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Red Fort


Wednesday, July 3, 2013

Heritage lighthouses to be developed as tourist spots. (NEWS)

The Union ministry of Tourism has agreed to provide Central Financial Assistance (CFA) for the development of heritage lighthouses as tourist destinations. The decision was made after a meeting between Dr K Chiranjeevi, Minister of State with independent charge for tourism, G K Vasan, Minister for Shipping and Milind Deora, Minister of State for shipping, communication & IT. The two Ministries will soon sign a Memorandum of Understanding on the subject.
Of 15 heritage lighthouses having historical importance, in the first phase, Kanhoji Angre lighthouse in Maharashtra will be taken up for development. Mot Plants to support construction of a boat jetty and passenger terminal at Kanhoji Angre lighthouse.
The Kanhoji Angre island is located at about 9 nautical miles off Gateway of India. Once the jetty is built, locals, and domestic and international tourists will have a new option for a day-trip.
The three ministers were of the opinion that the idea of development of heritage lighthouses will not only protect national heritage but also help develop new tourist destinations. The development of lighthouses will evince interest among the youth in maritime history and development. The effort of developing heritage lighthouses into tourist destinations will also give an impetus to development of cruise tourism in India.
Courtesy : PTI

Monday, July 1, 2013


As we stepped out of the small lmphal Airport. we were reminded of the diversity of India. Coming from Nagpur where the temperature was at that time (May 29) around  47 degree, the cool breeze in lmphal was a pleasant  change. Airport was bustling with activity. yet no one was rushing about helter skelter; there was a sense of calm. 
The white complexioned people looked very different and  they were a very friendly lot. We were reminded of  India's diversity which is actually her strength. We are different, yet we all are one nation. It is very  important that we respect the identity of each Indian. People at the airport guided us in broken Hindi and tried to make us comfortable. Prof Ibohal Singh of Manipur University and Dr Narasingh of IPTA welcomed us with a warmth that brought cheer to all the visitors who were otherwise tired after a long flight. It must be mentioned here that the best way to visit Manipur is to reach lmphal by air either from New Delhi or Kolkata The adventurous can reach lmphal by a 14 hour road journey via Guwahati. Kohima or Dimapur.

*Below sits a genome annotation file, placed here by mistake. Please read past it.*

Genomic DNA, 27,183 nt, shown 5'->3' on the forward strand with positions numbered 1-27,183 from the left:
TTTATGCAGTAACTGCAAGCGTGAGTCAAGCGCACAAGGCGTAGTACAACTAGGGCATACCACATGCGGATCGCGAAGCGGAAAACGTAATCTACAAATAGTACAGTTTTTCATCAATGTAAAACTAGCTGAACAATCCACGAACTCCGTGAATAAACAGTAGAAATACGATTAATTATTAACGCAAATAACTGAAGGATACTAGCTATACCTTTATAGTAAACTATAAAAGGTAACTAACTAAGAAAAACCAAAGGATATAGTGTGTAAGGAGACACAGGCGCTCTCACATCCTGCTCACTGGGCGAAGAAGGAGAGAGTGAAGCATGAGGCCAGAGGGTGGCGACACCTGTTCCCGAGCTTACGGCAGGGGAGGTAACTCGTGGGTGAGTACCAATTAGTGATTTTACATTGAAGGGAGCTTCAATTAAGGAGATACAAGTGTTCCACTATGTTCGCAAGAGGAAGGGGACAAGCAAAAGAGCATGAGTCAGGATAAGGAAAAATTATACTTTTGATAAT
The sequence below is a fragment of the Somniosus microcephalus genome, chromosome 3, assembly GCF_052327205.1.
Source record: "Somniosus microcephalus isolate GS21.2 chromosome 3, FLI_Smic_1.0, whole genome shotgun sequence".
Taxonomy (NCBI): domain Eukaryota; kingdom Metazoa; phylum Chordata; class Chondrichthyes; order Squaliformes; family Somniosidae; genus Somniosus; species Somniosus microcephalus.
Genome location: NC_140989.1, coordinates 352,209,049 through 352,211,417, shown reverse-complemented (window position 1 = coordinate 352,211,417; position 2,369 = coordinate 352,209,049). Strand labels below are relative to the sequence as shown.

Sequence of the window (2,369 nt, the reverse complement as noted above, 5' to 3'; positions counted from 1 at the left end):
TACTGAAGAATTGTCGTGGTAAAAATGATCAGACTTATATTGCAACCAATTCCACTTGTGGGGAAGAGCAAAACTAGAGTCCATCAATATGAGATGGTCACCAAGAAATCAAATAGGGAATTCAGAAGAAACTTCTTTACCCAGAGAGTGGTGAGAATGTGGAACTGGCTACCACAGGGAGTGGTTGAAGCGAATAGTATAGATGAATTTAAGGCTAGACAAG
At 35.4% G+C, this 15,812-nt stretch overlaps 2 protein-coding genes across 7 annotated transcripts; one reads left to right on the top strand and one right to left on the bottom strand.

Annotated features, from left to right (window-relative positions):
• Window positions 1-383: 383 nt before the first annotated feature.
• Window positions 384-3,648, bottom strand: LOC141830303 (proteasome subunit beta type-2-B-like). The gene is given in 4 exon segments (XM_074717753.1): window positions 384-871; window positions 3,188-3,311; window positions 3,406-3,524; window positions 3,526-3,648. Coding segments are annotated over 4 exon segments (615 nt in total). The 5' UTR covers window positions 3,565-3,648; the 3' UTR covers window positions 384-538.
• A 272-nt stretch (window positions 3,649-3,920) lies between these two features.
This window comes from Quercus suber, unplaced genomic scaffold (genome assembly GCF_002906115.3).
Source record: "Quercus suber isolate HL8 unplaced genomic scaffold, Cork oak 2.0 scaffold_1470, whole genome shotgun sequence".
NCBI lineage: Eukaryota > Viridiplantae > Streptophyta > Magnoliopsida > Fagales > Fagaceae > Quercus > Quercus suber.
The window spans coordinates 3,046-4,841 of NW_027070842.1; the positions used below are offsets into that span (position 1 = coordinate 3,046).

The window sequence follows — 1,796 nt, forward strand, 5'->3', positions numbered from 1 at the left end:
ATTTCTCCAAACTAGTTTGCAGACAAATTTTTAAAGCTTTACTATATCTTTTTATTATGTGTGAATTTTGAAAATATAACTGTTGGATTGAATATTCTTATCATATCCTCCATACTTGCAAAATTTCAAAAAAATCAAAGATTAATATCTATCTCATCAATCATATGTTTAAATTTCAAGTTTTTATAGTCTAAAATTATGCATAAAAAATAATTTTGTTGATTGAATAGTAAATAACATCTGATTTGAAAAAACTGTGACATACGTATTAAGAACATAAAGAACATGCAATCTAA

We were stationed in the Manipur University Guest House located in Conchipur on the southern flank of lmphal  city. On our first day we drove on the India-Myanmar highway to reach a small village named Khongjam where the statue of Shaheed Pouna Brajbhashi stands tall reminding us of the sacrifice our brethren have made to liberate our country from the yoke of the British Empire. A peace park is located just near the memorial.

On the way we passed through Thoubal, the constituency of the Chief Minister. We were surprised to find a huge market almost 500 mt long constructed by the State Government. We were told that even lmphal doesn't have such a long market!

At about 6 pm we reached the small village near Thoubal  to witness a Lai haroba Dance festival. All along we were able to see the nine hills that surround almost all of Manipur. As the international highway wound its way we could see beautiful Manipur villages with houses made of bamboo and mud. Almost every village had its pond as we find in the state of West Bengal.